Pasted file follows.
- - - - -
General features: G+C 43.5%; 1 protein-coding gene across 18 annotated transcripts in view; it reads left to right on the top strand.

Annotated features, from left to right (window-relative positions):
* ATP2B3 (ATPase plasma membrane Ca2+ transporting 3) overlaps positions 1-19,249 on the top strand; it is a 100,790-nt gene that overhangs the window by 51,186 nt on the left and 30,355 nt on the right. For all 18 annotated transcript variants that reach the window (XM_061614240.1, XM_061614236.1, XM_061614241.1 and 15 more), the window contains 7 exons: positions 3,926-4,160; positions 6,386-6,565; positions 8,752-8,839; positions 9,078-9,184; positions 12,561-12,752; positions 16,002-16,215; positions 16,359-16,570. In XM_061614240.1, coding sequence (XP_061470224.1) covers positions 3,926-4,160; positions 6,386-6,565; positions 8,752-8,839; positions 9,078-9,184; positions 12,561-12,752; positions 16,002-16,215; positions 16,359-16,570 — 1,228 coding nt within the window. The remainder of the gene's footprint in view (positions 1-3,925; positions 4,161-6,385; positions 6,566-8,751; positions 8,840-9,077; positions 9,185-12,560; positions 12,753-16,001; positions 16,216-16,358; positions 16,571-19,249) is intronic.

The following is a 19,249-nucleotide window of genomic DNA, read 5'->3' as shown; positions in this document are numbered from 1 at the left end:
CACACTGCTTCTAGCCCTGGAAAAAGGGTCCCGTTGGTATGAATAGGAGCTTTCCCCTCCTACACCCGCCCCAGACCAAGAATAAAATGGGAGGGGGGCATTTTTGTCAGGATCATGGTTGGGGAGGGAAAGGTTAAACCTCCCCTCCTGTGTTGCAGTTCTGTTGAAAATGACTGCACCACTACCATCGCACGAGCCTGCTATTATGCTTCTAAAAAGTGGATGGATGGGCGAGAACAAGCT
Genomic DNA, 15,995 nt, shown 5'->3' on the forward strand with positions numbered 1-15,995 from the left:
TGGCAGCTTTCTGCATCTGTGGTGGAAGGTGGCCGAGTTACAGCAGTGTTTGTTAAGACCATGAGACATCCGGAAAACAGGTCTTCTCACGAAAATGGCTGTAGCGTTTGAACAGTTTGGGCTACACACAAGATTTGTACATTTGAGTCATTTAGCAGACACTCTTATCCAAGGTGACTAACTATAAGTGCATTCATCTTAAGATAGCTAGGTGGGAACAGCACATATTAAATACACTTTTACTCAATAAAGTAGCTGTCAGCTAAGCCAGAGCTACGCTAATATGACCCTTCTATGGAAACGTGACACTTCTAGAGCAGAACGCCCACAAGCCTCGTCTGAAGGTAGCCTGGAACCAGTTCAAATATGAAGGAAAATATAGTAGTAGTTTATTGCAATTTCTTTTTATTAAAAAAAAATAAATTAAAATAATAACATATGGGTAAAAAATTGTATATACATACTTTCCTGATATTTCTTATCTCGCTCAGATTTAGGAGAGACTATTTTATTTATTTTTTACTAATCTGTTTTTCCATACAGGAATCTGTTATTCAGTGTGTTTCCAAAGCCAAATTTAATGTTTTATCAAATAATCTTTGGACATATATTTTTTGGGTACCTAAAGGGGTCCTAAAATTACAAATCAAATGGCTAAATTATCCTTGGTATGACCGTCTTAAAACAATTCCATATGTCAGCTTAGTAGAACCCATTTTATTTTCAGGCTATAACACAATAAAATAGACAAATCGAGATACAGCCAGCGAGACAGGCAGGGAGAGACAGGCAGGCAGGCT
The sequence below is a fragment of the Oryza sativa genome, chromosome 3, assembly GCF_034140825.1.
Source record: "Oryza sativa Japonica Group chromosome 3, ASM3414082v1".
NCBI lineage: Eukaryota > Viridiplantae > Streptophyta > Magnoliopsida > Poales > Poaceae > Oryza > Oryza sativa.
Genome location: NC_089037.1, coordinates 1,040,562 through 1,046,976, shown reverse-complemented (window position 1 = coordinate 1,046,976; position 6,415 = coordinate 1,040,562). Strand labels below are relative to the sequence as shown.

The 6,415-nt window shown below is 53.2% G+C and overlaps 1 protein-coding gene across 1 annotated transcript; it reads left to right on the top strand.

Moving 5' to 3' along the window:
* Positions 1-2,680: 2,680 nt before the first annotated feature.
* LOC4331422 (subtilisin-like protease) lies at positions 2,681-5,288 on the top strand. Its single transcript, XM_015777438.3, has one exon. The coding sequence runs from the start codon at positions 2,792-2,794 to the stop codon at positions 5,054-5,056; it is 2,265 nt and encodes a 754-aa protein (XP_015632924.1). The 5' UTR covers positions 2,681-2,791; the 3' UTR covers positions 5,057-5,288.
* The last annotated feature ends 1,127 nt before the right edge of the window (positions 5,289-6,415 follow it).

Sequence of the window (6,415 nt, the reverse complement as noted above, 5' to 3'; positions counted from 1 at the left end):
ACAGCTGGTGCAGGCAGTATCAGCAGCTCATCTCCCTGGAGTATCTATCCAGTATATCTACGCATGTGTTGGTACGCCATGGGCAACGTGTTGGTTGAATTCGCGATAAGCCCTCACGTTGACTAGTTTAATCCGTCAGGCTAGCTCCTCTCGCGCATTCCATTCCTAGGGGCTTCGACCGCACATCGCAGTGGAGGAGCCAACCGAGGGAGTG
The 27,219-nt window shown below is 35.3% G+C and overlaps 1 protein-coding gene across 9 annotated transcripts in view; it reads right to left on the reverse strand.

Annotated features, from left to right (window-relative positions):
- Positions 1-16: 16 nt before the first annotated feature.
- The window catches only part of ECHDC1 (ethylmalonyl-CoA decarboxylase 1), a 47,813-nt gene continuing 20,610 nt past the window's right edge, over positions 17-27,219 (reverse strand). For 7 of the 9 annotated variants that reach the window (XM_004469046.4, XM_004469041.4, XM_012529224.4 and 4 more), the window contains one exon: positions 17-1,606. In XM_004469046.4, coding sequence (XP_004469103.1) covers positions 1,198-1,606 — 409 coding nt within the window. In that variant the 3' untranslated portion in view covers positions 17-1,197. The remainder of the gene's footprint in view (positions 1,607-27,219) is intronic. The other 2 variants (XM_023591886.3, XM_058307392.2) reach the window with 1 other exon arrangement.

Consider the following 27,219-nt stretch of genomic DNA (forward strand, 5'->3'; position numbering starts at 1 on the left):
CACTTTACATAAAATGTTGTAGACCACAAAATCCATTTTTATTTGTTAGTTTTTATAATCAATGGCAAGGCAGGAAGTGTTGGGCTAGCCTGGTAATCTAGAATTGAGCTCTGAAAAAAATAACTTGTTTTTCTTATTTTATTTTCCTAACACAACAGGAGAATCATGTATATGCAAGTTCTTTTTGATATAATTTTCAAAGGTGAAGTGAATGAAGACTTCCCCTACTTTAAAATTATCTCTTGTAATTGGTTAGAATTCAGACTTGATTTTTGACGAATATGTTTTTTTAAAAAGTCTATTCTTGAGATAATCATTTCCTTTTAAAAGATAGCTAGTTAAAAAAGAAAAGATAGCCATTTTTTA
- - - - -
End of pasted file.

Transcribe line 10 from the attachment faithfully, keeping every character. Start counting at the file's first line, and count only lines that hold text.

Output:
NCBI lineage: Eukaryota > Viridiplantae > Streptophyta > Magnoliopsida > Poales > Poaceae > Oryza > Oryza sativa.